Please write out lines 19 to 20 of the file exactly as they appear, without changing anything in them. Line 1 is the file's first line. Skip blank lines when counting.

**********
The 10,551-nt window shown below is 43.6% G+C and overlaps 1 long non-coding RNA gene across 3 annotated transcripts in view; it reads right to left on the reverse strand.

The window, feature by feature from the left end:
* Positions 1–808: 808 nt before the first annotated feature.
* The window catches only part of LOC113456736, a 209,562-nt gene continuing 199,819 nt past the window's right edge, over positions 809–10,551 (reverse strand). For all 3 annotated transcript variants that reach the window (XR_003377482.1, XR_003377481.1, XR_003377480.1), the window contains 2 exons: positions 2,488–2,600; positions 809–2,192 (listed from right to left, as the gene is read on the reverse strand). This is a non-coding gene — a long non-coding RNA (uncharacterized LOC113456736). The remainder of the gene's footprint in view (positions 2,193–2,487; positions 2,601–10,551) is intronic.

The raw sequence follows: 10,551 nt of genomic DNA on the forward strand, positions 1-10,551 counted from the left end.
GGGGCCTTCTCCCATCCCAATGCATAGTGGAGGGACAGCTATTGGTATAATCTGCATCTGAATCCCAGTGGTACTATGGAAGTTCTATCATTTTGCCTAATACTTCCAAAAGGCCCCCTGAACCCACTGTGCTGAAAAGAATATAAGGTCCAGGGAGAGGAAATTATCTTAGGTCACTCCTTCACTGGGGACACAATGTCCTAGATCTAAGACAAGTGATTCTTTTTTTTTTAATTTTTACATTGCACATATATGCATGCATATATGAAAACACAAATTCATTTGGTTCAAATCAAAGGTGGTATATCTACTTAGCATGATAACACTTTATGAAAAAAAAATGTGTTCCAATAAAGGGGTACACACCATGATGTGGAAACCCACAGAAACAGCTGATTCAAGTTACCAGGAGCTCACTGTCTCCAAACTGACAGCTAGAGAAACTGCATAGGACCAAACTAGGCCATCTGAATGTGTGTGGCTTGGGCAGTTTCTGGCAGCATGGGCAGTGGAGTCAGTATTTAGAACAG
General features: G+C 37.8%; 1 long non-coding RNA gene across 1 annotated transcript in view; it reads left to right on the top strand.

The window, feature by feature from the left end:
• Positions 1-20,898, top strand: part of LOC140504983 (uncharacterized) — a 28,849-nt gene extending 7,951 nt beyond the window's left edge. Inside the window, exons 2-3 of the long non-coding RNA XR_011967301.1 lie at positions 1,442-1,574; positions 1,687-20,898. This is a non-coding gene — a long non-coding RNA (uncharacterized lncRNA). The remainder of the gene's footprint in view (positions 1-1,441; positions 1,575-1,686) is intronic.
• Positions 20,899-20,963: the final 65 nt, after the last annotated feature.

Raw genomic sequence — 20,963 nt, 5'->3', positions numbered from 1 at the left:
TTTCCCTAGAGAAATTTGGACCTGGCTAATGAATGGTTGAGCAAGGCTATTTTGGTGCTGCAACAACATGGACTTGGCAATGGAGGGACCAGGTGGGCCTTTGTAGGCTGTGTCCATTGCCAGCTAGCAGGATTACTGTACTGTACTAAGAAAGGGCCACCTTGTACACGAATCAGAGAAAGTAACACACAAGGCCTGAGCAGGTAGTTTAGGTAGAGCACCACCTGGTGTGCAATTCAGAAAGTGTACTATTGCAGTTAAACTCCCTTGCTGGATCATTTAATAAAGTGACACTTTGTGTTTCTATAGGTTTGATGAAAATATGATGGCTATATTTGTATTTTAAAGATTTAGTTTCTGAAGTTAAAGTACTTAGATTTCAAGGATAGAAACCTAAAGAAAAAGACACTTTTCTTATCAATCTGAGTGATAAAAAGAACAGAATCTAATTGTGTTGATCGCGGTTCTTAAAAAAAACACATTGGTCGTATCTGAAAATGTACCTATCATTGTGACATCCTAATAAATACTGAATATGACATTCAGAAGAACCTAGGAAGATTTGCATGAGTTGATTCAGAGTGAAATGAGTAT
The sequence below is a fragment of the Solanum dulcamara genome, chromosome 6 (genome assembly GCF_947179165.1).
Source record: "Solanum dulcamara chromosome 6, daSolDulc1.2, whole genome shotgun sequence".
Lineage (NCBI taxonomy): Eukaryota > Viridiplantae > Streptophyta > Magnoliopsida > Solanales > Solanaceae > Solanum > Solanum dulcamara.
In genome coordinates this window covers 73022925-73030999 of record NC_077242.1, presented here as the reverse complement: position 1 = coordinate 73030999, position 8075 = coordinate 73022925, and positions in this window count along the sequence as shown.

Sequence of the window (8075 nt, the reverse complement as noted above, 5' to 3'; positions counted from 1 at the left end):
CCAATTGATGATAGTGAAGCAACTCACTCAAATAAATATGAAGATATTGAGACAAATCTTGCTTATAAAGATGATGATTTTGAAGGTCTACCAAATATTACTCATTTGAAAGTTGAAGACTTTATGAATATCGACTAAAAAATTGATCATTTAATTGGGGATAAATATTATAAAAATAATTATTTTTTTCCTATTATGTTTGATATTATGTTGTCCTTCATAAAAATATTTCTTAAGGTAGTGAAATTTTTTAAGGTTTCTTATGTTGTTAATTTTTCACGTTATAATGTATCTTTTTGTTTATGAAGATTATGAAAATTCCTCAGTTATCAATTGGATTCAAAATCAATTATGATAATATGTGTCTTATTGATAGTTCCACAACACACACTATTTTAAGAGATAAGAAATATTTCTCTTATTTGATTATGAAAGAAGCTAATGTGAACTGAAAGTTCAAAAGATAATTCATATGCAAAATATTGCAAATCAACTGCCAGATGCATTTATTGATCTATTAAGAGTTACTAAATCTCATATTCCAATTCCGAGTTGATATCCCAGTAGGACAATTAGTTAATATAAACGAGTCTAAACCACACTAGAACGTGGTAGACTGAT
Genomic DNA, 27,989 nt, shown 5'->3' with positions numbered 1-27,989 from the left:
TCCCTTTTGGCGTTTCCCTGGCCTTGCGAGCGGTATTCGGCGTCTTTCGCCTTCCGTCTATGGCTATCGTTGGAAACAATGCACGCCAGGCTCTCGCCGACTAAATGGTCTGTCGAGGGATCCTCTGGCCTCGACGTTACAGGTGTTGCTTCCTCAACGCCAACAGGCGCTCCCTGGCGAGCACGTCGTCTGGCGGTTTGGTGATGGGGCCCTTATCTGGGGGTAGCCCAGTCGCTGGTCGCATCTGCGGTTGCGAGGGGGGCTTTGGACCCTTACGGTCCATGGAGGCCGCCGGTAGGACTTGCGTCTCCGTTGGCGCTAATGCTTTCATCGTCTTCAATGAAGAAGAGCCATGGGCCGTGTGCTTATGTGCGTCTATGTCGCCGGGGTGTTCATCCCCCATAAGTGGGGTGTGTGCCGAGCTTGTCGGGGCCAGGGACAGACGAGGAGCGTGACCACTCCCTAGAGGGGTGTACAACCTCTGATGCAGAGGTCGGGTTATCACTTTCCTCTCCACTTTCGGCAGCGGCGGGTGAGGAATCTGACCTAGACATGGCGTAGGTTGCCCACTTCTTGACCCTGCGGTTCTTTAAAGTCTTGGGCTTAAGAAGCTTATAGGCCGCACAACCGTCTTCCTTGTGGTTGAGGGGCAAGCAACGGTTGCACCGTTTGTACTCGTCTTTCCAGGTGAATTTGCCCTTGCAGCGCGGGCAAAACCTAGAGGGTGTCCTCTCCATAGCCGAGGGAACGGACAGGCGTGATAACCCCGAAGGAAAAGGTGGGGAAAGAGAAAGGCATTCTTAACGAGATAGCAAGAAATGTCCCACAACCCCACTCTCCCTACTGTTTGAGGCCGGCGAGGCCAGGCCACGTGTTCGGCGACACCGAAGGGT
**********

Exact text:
Genomic DNA, 27,989 nt, shown 5'->3' with positions numbered 1-27,989 from the left:
TCCCTTTTGGCGTTTCCCTGGCCTTGCGAGCGGTATTCGGCGTCTTTCGCCTTCCGTCTATGGCTATCGTTGGAAACAATGCACGCCAGGCTCTCGCCGACTAAATGGTCTGTCGAGGGATCCTCTGGCCTCGACGTTACAGGTGTTGCTTCCTCAACGCCAACAGGCGCTCCCTGGCGAGCACGTCGTCTGGCGGTTTGGTGATGGGGCCCTTATCTGGGGGTAGCCCAGTCGCTGGTCGCATCTGCGGTTGCGAGGGGGGCTTTGGACCCTTACGGTCCATGGAGGCCGCCGGTAGGACTTGCGTCTCCGTTGGCGCTAATGCTTTCATCGTCTTCAATGAAGAAGAGCCATGGGCCGTGTGCTTATGTGCGTCTATGTCGCCGGGGTGTTCATCCCCCATAAGTGGGGTGTGTGCCGAGCTTGTCGGGGCCAGGGACAGACGAGGAGCGTGACCACTCCCTAGAGGGGTGTACAACCTCTGATGCAGAGGTCGGGTTATCACTTTCCTCTCCACTTTCGGCAGCGGCGGGTGAGGAATCTGACCTAGACATGGCGTAGGTTGCCCACTTCTTGACCCTGCGGTTCTTTAAAGTCTTGGGCTTAAGAAGCTTATAGGCCGCACAACCGTCTTCCTTGTGGTTGAGGGGCAAGCAACGGTTGCACCGTTTGTACTCGTCTTTCCAGGTGAATTTGCCCTTGCAGCGCGGGCAAAACCTAGAGGGTGTCCTCTCCATAGCCGAGGGAACGGACAGGCGTGATAACCCCGAAGGAAAAGGTGGGGAAAGAGAAAGGCATTCTTAACGAGATAGCAAGAAATGTCCCACAACCCCACTCTCCCTACTGTTTGAGGCCGGCGAGGCCAGGCCACGTGTTCGGCGACACCGAAGGGT